(Reuters) - In 1997, Neil Eggleston represented Bill Clinton’s administration at the District of Columbia U.S. Court of Appeals in a fight over documents from the White House’s internal investigation of onetime cabinet member Mike Espy. Espy was under scrutiny from an independent counsel, Donald Smaltz, for allegedly accepting gifts from organizations with business before his department. Smaltz, who was conducting a grand jury investigation, wanted to see what Clinton’s advisers had turned up in their own inquiry. Eggleston argued the subpoenaed documents were shielded by executive privilege.
The D.C. Circuit agreed (116 F.3d 550) that a president’s communications with his advisers are protected by executive privilege. But the court also held that Smaltz was entitled to see certain subpoenaed documents if he could show both that he needed the information they contained to complete his investigation and that he could not obtain the information from any other source.
Espy was ultimately acquitted on charges of illegally accepting gratuities but his 20-year-old case is suddenly back in the news because of President Trump and special counsel Robert Mueller. The president’s lawyers are relying on the D.C. Circuit’s Espy precedent in the special counsel’s investigation into alleged Russian meddling in the 2016 election. In a letter delivered to Mueller in January and published Sunday by The New York Times, Trump attorney John Dowd said Mueller was not entitled even to an interview with the president because the special counsel could not pass the Espy test for need and unavailability.
The president, Dowd said, has already turned over thousands of documents and has allowed his advisors to appear for interviews with Mueller’s team, providing enough information to answer all of the special counsel’s questions about potential collusion and obstruction of justice. “In light of these voluntary offerings, your office clearly lacks the requisite need to personally interview the president,” the letter said. Dowd no longer represents President Trump but his replacement, Rudy Giuliani, said Sunday that the president’s legal strategy is unchanged. If the special counsel attempts to subpoena the president’s testimony, it’s a good bet that the president’s lawyers will cite Espy in an attempt to squelch the subpoena.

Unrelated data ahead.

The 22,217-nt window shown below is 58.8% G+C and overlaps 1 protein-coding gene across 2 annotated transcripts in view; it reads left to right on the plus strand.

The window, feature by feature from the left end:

But according to Eggleston, the lawyer who litigated the case for the Clinton White House, Trump’s legal team is “misreading” Espy precedent. In the Espy case, he said, independent counsel Smaltz was after documents showing what the president’s advisers thought about allegations against the onetime cabinet officer. As the D.C. Circuit opinion made clear, President Clinton had not personally seen some of the subpoenaed material. That’s a distinct contrast from Mueller’s request to interview President Trump, Eggleston said.
“It’s completely different,” he told me. “In Espy, the information the independent counsel was attempting to get was available through other witnesses. Here, the knowledge and state of mind of the president is completely relevant and the special counsel can only get that information from the president himself.”
In other words, according to Eggleston, the Trump team’s faith in Espy is misplaced because no other witness or documents can prove what was in the president’s head – and that’s information Mueller needs to complete his investigation. (As you probably recall, and as the D.C. Circuit discussed in its Espy opinion, the U.S. Supreme Court imposed a similar need and unavailability test in 1974’s U.S. v. Nixon, 94 S.Ct. 3090, when the justices required President Nixon to turn over subpoenaed tape recordings. The Nixon case involved a subpoena in the criminal trial of the president’s confederates; Espy involved a grand jury subpoena.)
Trump’s lawyers argued in their letter to Mueller that the president has already provided documents and testimony that allow the special counsel to understand his knowledge and state of mind “in a significant and exhausting manner.” I emailed a request for comment on Eggleston’s contrary view to a Giuliani representative. She said he was traveling and unavailable for comment. Espy independent counsel Donald Smaltz told me he hadn’t yet read the Trump lawyers’ letter and could not immediately comment.
Law professor Stephen Vladeck of the University of Texas said the Trump team had picked the right precedent in Espy, but seemed to be overreading the D.C. Circuit’s holding. “It’s true that Espy says grand jury subpoenas have to meet a higher standard,” Vladeck said. “But Mueller could probably satisfy Espy if the president is being called to testify about things he said or thought.”
Russia has denied U.S. intelligence agencies’ assessment that Moscow sought to interfere with the 2016 U.S. presidential election to boost Donald Trump’s prospects. Trump has also said there was no collusion by his campaign.
President Trump’s lawyers cited a 1999 paper on executive privilege precedent in Espy and other Clinton-era cases for the proposition that case law requires independent investigators to provide “detailed documentation of efforts to obtain the needed information from other sources.” The paper, which appeared in the Akron Law Review, was written by James Popson, at the time a law student at the University of Akron and now a partner at Cleveland’s Sutter O’Connell.
Popson told me he considered it “an honor and kind of humbling” to have been mentioned in the president’s letter. He said Trump’s lawyers had fairly and accurately represented his paper, noting that the point on which they cited him was “relatively elementary.”
So did Popson, whose practice includes defending police officers in civil rights cases, agree with President Trump’s assessment of Espy precedent? “It’s a murky area of the law,” he said. “I have no opinion as to who’s right or wrong.”
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